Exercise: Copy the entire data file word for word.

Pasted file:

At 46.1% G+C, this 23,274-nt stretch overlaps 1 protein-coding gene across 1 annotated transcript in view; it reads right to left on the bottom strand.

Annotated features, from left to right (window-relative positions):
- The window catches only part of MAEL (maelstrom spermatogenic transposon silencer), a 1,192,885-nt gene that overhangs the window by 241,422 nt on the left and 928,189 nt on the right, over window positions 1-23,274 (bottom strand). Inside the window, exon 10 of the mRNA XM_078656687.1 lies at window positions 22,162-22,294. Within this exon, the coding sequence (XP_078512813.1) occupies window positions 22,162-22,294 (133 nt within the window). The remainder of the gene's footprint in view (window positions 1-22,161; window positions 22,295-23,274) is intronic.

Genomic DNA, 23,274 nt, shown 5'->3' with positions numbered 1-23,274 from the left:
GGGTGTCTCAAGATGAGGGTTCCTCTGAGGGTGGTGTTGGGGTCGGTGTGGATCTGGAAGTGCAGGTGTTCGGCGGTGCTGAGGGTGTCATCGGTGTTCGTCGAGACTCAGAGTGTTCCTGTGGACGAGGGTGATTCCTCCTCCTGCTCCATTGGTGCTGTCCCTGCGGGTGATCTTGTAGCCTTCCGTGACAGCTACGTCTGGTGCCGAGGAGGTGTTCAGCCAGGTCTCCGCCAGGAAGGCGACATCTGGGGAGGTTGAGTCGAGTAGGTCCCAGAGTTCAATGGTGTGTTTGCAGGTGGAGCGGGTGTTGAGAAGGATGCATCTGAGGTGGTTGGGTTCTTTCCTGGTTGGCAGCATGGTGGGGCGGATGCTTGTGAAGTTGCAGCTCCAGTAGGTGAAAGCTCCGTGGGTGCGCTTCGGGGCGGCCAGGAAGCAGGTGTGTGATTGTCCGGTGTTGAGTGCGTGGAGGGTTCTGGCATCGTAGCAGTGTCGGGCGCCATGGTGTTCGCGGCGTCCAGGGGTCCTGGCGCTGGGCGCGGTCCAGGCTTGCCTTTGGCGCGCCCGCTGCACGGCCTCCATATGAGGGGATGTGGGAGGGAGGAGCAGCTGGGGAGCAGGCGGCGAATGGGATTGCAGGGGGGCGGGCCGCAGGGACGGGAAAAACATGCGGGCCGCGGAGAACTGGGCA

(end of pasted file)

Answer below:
At 46.1% G+C, this 23,274-nt stretch overlaps 1 protein-coding gene across 1 annotated transcript in view; it reads right to left on the bottom strand.

Annotated features, from left to right (window-relative positions):
- The window catches only part of MAEL (maelstrom spermatogenic transposon silencer), a 1,192,885-nt gene that overhangs the window by 241,422 nt on the left and 928,189 nt on the right, over window positions 1-23,274 (bottom strand). Inside the window, exon 10 of the mRNA XM_078656687.1 lies at window positions 22,162-22,294. Within this exon, the coding sequence (XP_078512813.1) occupies window positions 22,162-22,294 (133 nt within the window). The remainder of the gene's footprint in view (window positions 1-22,161; window positions 22,295-23,274) is intronic.

Genomic DNA, 23,274 nt, shown 5'->3' with positions numbered 1-23,274 from the left:
GGGTGTCTCAAGATGAGGGTTCCTCTGAGGGTGGTGTTGGGGTCGGTGTGGATCTGGAAGTGCAGGTGTTCGGCGGTGCTGAGGGTGTCATCGGTGTTCGTCGAGACTCAGAGTGTTCCTGTGGACGAGGGTGATTCCTCCTCCTGCTCCATTGGTGCTGTCCCTGCGGGTGATCTTGTAGCCTTCCGTGACAGCTACGTCTGGTGCCGAGGAGGTGTTCAGCCAGGTCTCCGCCAGGAAGGCGACATCTGGGGAGGTTGAGTCGAGTAGGTCCCAGAGTTCAATGGTGTGTTTGCAGGTGGAGCGGGTGTTGAGAAGGATGCATCTGAGGTGGTTGGGTTCTTTCCTGGTTGGCAGCATGGTGGGGCGGATGCTTGTGAAGTTGCAGCTCCAGTAGGTGAAAGCTCCGTGGGTGCGCTTCGGGGCGGCCAGGAAGCAGGTGTGTGATTGTCCGGTGTTGAGTGCGTGGAGGGTTCTGGCATCGTAGCAGTGTCGGGCGCCATGGTGTTCGCGGCGTCCAGGGGTCCTGGCGCTGGGCGCGGTCCAGGCTTGCCTTTGGCGCGCCCGCTGCACGGCCTCCATATGAGGGGATGTGGGAGGGAGGAGCAGCTGGGGAGCAGGCGGCGAATGGGATTGCAGGGGGGCGGGCCGCAGGGACGGGAAAAACATGCGGGCCGCGGAGAACTGGGCA